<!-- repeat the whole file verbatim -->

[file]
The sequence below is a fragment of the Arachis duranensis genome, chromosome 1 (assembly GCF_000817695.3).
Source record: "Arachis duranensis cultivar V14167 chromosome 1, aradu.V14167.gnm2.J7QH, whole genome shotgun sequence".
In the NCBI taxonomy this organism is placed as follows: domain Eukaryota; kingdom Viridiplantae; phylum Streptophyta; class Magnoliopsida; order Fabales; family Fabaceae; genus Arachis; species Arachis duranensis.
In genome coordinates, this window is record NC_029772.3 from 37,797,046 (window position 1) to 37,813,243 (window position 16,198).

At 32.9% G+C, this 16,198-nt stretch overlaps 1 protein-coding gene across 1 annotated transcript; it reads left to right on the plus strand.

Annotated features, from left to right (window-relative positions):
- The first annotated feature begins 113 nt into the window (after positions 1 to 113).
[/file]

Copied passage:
The sequence below is a fragment of the Arachis duranensis genome, chromosome 1 (assembly GCF_000817695.3).
Source record: "Arachis duranensis cultivar V14167 chromosome 1, aradu.V14167.gnm2.J7QH, whole genome shotgun sequence".
In the NCBI taxonomy this organism is placed as follows: domain Eukaryota; kingdom Viridiplantae; phylum Streptophyta; class Magnoliopsida; order Fabales; family Fabaceae; genus Arachis; species Arachis duranensis.
In genome coordinates, this window is record NC_029772.3 from 37,797,046 (window position 1) to 37,813,243 (window position 16,198).

At 32.9% G+C, this 16,198-nt stretch overlaps 1 protein-coding gene across 1 annotated transcript; it reads left to right on the plus strand.

Annotated features, from left to right (window-relative positions):
- The first annotated feature begins 113 nt into the window (after positions 1 to 113).